Some in the left-leaning press have speculated, based purely on circumstantial evidence, that Stone’s interlocutor is actually Nigel Farage, the goofy-grinning, demagogic former leader of Britain’s pro-Brexit UK Independence Party and a staunch transatlantic Trump supporter. (Trump has returned the admiration; just after the election, he tweeted that “Many people would like to see @Nigel_Farage represent Great Britain as their Ambassador to the United States. He would do a great job!” This endorsement caused some displeasure in the British government, members of which sternly noted that they already had a fine ambassador in Sir Kim Darroch.)
    Stone has suggested, although Farage has denied, that he first put the former investment banker turned Member of European Parliament in touch with Trump. But, in that same email to me, he “categorically” denied that “Farage is the person who confirmed the WikiLeaks tweet of July 21 in which WikiLeaks said they had info on Hillary. My source, a journalist, confirmed this and was borne out in October.”
    Now here is why some question whether Stone is telling the truth.
    On August 8, 2016 — the same day he spoke before the Broward Republicans, saying that he had communicated with Assange — Stone tweeted this: “When I had dinner with Nigel Farage who lead [sic] the Brexit campaign in the UK he told me the polls had been rigged in that fight. MSM trick.” (“MSM” refers to “mainstream media.”) Assuming the misspelled “led” here suggests that the dinner took place after the Brexit referendum, that would place it sometime after June 23 but before August 8, 2016.
    We know that Farage and Stone were both in Cleveland during the Republican National Convention, which was held from July 18 to 21. Furthermore, Farage’s spokesman told Mother Jones that at the RNC he “met Roger Stone in a restaurant in Cleveland during the RNC purely by chance. They subsequently met each other in a hotel in Washington during Trump’s inauguration, again without planning and by chance.”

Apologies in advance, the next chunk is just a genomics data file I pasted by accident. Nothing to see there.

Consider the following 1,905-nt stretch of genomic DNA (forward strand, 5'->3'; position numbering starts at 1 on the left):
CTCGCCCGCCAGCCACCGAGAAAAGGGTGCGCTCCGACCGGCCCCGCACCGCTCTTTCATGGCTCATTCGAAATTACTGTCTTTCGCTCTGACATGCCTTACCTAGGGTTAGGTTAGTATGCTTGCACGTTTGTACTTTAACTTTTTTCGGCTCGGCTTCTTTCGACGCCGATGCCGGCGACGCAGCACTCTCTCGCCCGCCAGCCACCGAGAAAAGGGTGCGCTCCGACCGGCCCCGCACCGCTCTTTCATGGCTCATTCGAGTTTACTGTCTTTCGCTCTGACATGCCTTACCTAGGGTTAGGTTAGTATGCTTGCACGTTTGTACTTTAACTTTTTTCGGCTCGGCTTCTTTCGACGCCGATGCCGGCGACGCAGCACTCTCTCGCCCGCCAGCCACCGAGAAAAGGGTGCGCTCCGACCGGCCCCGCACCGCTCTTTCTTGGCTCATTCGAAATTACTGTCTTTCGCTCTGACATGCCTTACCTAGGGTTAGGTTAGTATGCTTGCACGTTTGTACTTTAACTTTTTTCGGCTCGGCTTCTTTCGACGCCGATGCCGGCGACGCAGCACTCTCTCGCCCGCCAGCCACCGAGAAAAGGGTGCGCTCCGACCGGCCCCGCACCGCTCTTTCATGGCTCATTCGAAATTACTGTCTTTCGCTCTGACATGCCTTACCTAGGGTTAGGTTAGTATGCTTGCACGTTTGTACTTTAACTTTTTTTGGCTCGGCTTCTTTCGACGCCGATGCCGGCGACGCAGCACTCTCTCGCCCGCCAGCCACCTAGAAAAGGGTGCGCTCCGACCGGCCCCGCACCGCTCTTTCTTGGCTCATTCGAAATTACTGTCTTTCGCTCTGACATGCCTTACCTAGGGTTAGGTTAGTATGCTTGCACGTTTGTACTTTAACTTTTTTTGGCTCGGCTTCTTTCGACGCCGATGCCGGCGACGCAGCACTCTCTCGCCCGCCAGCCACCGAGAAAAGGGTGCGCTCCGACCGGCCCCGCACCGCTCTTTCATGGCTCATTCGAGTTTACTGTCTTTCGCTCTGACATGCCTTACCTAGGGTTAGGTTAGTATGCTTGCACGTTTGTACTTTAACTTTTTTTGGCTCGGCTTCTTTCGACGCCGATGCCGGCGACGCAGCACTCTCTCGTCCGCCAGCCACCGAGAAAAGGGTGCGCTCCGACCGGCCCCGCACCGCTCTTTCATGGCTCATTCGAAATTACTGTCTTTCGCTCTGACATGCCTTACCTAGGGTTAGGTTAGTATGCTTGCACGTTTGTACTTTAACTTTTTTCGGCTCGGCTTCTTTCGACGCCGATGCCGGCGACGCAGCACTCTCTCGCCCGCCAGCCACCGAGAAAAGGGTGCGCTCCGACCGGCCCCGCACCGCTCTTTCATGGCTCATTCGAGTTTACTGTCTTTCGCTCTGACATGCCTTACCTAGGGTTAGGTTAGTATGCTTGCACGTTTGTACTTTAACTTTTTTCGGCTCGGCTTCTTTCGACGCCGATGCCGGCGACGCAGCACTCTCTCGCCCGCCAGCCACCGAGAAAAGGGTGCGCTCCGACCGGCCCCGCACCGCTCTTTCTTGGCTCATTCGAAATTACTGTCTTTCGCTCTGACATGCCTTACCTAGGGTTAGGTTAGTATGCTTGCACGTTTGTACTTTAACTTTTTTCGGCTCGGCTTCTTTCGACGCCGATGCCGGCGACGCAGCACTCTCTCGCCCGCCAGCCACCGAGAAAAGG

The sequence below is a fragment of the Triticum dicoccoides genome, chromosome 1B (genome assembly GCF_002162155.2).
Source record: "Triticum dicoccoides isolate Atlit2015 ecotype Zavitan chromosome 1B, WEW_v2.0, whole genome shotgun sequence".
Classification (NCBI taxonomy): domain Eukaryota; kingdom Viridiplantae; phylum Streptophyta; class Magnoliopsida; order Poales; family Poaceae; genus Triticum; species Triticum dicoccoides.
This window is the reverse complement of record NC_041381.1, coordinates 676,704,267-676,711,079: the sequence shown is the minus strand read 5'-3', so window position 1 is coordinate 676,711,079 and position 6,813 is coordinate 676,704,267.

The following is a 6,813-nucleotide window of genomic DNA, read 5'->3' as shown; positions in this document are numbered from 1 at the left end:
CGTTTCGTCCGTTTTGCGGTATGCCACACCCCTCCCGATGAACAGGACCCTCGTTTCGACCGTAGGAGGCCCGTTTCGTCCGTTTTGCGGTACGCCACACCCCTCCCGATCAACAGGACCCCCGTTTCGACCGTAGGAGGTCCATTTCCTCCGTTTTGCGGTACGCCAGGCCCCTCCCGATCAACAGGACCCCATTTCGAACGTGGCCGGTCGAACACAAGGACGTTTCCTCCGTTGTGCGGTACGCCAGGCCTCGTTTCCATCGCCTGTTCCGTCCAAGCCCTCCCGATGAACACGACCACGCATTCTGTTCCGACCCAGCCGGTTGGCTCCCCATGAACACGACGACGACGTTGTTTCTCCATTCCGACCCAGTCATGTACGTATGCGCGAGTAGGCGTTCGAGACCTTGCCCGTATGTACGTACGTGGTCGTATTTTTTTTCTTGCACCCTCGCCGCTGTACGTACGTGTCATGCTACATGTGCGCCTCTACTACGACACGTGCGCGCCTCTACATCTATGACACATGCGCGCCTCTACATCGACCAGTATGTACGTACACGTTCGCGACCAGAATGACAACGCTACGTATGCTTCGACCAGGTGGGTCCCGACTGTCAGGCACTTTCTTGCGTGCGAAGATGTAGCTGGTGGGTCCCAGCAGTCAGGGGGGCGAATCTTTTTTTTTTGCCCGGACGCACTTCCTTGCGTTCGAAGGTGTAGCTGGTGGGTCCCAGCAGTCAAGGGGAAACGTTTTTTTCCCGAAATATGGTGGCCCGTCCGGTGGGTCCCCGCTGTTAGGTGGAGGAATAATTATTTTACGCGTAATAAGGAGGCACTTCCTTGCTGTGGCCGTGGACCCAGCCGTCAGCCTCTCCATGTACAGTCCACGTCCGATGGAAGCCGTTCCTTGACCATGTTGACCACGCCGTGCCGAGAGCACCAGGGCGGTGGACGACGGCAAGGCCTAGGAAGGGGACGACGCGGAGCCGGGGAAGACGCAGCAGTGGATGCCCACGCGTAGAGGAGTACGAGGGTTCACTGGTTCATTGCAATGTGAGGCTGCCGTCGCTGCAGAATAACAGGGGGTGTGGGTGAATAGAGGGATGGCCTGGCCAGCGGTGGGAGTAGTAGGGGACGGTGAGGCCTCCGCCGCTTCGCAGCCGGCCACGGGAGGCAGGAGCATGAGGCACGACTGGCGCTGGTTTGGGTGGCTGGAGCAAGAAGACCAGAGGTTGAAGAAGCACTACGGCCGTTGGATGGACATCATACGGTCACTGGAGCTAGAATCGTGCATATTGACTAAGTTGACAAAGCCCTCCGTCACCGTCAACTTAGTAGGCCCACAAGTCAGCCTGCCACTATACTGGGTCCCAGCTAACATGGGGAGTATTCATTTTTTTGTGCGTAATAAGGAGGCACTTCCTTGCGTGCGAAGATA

“Farage told me he was seeking a meeting with the candidate and I told him I would recommend it,” Stone wrote me, “which I subsequently did in conversations with Donald and Paul Manafort.”
    The former UKIP leader’s “capacity for drink and cigarettes are memorable,” Stone added. “Seemed like a very nice guy. I am confident Farage asked many in the Trump camp to help secure this meeting. I am certain others recommended it as well.”
    As to the subject of their exchange or exchanges during the convention and possibly also during the inauguration, “[n]either Julian Assange nor WikiLeaks came up in any context in that conversation or any subsequent conversation as, again, I don’t recall seeing or meeting him again,” Stone wrote me.
    Farage dined with President Trump, Jared Kushner and Ivanka Trump on February 25, 2017 at the Trump International Hotel in Washington, D.C. and tweeted a photograph of the event that same day. On March 9, eleven days later, he was seen entering the Ecuadorian embassy in London by a local resident who alerted BuzzFeed to the fact. Farage was inside the embassy for 40 minutes before a BuzzFeed reporter buttonholed him as he was leaving, along with the head of operations of LBC, a British radio station on which Farage hosts a talk show.
    Farage told the outlet, “I never discuss where I go or who I see.” He later explained to Germany’s Die Zeit newspaper that his meeting with Assange was for “journalistic reasons, not political reasons… It was a private meeting.”

      Stone: I talk to Trump on occasion

    Whatever was discussed at that conclave, Assange had urgent business to attend to. Later that day, the fugitive Australian gave a live press conference about WikiLeaks’ latest haul of leaked documents, the drip-drip publication of which had begun on March 7. It was a data dump pertaining to the CIA’s Center for Cyber Intelligence, which WikiLeaks code-named “Vault 7.”